Australia will likely take the spotlight early this week, with markets set to parse the country's cliff-hanger election results and await its central bank meeting. Fresh developments on the U.K.'s political leadership will also be keenly awaited. The ...
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Australia will likely take the spotlight early this week, with markets set to parse the country's cliff-hanger election results and await its central bank meeting.
Fresh developments on the U.K.'s political leadership will also be keenly awaited.
The Australian federal election over the weekend failed to produce a clear winner, with neither major party gaining an outright majority, raising the prospect of prolonged political uncertainty.
Following quick-step on the election, the Reserve Bank of Australia (RBA) is due to meet on Tuesday to decide on its monetary policy. Analysts expect the RBA to keep its cash rate unchanged at a record low of 1.75 percent.
Heading into the weekend election, the S&P/ASX 200 tacked on a total of around 2.6 percent last week, despite political turmoil in the U.K. after its Brexit vote and the shifting contest to become Britain's next prime minister.
Paul Bloxham, chief economist for Australia and New Zealand for HSBC, said Australia's growth remained strong, while business conditions, jobs growth and house prices were all at favorable level levels.
"Britain takes only 2.8 percent of Australia's exports and, although financial connections are larger, recent net capital inflows to Australia have mostly come from Asia," he said.
The Aussie dollar slipped from $0.76 to $0.74, but Bloxham said that was largely due to the strength in the greenback.
Analysts have said uncertainties would linger until the U.K. officially invoked Article 50, which would begin negotiations for an exit from the European Union. But Julian Jessop, chief global economist at Capital Economics, said markets were recognizing that the "Brexit, and especially some form of Brexit-lite, would not be as damaging as so many were arguing ahead of the referendum."
He said a combination of temporary recovery in asset prices, the possibility that a Brexit may not actually happen and the recognition that the economic fallout of a Brexit will be limited could explain the global rebound seen in financial markets last week.
While markets may see further Brexit-related volatility next week, some analysts said shares will likely extend gains in the longer term.
"We will see shares trending higher this year helped by relatively attractive valuations, very easy global monetary conditions and continuing moderate global economic growth," said Shane Oliver, head of investment strategy and chief economist at AMP Capital.
Asian indexes were whipsawed in the first half of 2016 due to uncertainties generated by a slowdown in China, the Bank of Japan's unexpected decision to adopt a negative interest rate policy, speculation over an interest rate hike from the U.S. Federal Reserve and more recently, political uncertainty in the U.K.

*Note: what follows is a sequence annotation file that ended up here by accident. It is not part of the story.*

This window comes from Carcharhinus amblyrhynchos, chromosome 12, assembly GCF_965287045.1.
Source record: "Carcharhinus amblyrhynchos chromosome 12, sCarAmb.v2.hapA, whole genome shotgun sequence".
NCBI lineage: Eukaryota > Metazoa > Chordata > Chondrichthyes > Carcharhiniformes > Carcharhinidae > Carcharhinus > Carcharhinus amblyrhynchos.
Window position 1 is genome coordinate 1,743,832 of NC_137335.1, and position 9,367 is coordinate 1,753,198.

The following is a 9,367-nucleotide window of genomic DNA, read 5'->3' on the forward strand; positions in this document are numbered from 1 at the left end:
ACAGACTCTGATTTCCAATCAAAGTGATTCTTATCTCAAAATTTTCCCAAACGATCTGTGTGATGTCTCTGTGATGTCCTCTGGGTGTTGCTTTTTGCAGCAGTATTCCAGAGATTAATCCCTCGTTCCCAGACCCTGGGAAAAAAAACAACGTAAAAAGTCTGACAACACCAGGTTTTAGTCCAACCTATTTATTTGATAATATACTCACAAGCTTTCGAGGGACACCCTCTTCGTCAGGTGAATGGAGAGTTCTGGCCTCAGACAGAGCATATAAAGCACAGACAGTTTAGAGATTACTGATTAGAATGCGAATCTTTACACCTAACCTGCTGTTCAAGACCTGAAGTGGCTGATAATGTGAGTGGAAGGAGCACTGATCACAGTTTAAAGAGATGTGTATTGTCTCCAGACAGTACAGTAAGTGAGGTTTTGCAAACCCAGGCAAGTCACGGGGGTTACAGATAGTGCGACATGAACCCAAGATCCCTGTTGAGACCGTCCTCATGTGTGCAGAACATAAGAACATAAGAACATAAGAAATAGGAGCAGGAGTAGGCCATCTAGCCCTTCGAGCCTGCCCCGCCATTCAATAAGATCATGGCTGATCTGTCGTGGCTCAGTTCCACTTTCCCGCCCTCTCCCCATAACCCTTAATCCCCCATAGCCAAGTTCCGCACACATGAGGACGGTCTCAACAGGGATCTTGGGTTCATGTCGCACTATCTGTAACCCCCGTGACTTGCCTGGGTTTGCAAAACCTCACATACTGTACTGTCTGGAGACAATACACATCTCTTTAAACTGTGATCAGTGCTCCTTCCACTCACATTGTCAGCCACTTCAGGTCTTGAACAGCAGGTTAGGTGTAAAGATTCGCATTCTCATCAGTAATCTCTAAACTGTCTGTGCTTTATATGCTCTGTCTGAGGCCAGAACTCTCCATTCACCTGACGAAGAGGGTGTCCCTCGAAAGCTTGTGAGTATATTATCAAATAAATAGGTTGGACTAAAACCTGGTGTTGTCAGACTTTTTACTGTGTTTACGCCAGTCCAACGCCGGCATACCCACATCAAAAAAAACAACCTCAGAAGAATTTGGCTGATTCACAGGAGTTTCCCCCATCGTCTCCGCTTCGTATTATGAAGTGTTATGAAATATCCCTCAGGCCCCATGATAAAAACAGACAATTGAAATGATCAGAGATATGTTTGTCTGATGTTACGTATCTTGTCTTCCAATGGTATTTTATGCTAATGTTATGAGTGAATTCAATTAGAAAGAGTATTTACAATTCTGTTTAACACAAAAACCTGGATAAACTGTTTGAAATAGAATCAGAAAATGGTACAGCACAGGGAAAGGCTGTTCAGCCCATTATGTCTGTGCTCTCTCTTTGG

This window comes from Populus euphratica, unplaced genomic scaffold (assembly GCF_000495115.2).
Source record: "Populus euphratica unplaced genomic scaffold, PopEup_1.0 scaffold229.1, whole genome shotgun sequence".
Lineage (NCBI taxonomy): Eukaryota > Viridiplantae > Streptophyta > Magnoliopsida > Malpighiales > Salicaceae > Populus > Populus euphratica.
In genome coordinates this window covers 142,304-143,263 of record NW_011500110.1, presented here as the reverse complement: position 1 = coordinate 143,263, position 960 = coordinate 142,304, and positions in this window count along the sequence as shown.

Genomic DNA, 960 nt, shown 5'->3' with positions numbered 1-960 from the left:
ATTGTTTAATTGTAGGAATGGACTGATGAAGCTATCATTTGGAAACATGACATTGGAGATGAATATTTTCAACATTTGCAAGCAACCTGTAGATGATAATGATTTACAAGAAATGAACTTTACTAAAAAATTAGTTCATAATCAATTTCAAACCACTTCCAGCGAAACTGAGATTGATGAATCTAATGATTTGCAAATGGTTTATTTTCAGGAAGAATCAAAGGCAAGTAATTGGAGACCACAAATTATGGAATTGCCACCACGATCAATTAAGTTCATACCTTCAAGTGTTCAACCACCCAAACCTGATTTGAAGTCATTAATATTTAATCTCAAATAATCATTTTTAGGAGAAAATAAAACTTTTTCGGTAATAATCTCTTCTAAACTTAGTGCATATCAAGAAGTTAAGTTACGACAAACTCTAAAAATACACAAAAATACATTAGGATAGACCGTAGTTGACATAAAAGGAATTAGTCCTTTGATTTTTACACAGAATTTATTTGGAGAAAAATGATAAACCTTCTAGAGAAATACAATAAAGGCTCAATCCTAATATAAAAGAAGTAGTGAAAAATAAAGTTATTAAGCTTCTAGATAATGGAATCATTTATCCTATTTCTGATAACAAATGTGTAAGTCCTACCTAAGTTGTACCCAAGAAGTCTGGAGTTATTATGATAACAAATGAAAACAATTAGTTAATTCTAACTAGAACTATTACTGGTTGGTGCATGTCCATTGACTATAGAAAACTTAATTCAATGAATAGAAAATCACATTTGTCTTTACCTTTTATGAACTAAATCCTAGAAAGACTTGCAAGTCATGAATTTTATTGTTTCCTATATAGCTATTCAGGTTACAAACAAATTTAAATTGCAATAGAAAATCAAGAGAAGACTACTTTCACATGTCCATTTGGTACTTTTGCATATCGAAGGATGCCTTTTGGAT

The benchmark Nikkei 225 in Japan was down 18.16 percent in the first half of 2016; the Shanghai composite in China was down 17.22 percent; Hong Kong's HSI fell 5.11 percent and Singapore's Straits Times Index was down 1.45 percent.
Oliver also warned the "ridiculously low levels" of yield in bond markets, amid ongoing shocks, such as Brexit, creates the risk of "a sharp snapback at some point."
In the wake of the Brexit vote, some government bond yields, including in Japan and German, have tumbled to record lows.
A report from Fitch Ratings on Wednesday said the amount of negative-yielding global debt jumped to $11.7 trillion, a 12.5 percent increase since the end of May.
Stateside, on Friday, the June nonfarm payrolls are due and market watchers expect a bounce back, following the disappointing May jobs figure. Nonfarm payrolls are one of the most important gauges tracked by market participants to anticipate the Fed's next move.
"But given the threat to confidence and growth from Brexit, it won't be enough to signal an imminent Fed rate hike in July," said Oliver.
On tap this week:
Monday, July 4
Australia - Building approvals at 9:30 a.m. HK/SIN
United States - Public Holiday
Tuesday, July 5
Australia - Trade & retail sales data, May, at 9:30 a.m. HK/SIN
Australia - Reserve Bank of Australia decision at 12:30 p.m. HK/SIN
China - Caixin Services PMI at 9:45 a.m. HK/SIN
Wednesday, July 6
Indonesia - Public Holiday
Malaysia - Public Holiday
Singapore - Public Holiday
Thursday, July 7
China - FX reserves, June
Indonesia - Public Holiday
Malaysia - Public Holiday
South Korea - Samsung Electronics earnings guidance
Friday, July 8
Japan - Current account, May, at 7:50 a.m. HK/SIN
United States - Nonfarm payrolls, June, at 8:30 p.m. HK/SIN
Sunday, July 10
Japan - Japan Upper House elections
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Asia Economy,Brexit,The Fed,Interest Rates,Australia,United Kingdom,Elections,Central Banks,Bank of Japan,Economy,S&P/ASX 200,Reserve Bank of Australia,business news